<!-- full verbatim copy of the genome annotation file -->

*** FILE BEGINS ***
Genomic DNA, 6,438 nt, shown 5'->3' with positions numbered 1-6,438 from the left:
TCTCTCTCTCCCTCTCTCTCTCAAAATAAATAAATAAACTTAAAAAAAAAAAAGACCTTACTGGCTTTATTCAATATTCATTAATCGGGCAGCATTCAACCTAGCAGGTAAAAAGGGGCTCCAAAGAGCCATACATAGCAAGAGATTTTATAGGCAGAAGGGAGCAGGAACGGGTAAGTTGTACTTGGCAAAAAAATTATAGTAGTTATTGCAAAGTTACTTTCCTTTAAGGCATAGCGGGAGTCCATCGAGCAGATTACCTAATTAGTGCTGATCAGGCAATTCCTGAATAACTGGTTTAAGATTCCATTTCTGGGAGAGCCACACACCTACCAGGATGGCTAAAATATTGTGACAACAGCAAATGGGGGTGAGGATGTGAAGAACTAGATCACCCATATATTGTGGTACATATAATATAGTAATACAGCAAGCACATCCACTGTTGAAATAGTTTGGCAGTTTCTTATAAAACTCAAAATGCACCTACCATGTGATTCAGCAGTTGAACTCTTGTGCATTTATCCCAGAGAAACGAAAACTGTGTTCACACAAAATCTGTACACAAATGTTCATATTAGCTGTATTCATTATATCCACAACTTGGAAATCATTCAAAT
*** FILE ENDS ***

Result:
Genomic DNA, 6,438 nt, shown 5'->3' with positions numbered 1-6,438 from the left:
TCTCTCTCTCCCTCTCTCTCTCAAAATAAATAAATAAACTTAAAAAAAAAAAAGACCTTACTGGCTTTATTCAATATTCATTAATCGGGCAGCATTCAACCTAGCAGGTAAAAAGGGGCTCCAAAGAGCCATACATAGCAAGAGATTTTATAGGCAGAAGGGAGCAGGAACGGGTAAGTTGTACTTGGCAAAAAAATTATAGTAGTTATTGCAAAGTTACTTTCCTTTAAGGCATAGCGGGAGTCCATCGAGCAGATTACCTAATTAGTGCTGATCAGGCAATTCCTGAATAACTGGTTTAAGATTCCATTTCTGGGAGAGCCACACACCTACCAGGATGGCTAAAATATTGTGACAACAGCAAATGGGGGTGAGGATGTGAAGAACTAGATCACCCATATATTGTGGTACATATAATATAGTAATACAGCAAGCACATCCACTGTTGAAATAGTTTGGCAGTTTCTTATAAAACTCAAAATGCACCTACCATGTGATTCAGCAGTTGAACTCTTGTGCATTTATCCCAGAGAAACGAAAACTGTGTTCACACAAAATCTGTACACAAATGTTCATATTAGCTGTATTCATTATATCCACAACTTGGAAATCATTCAAAT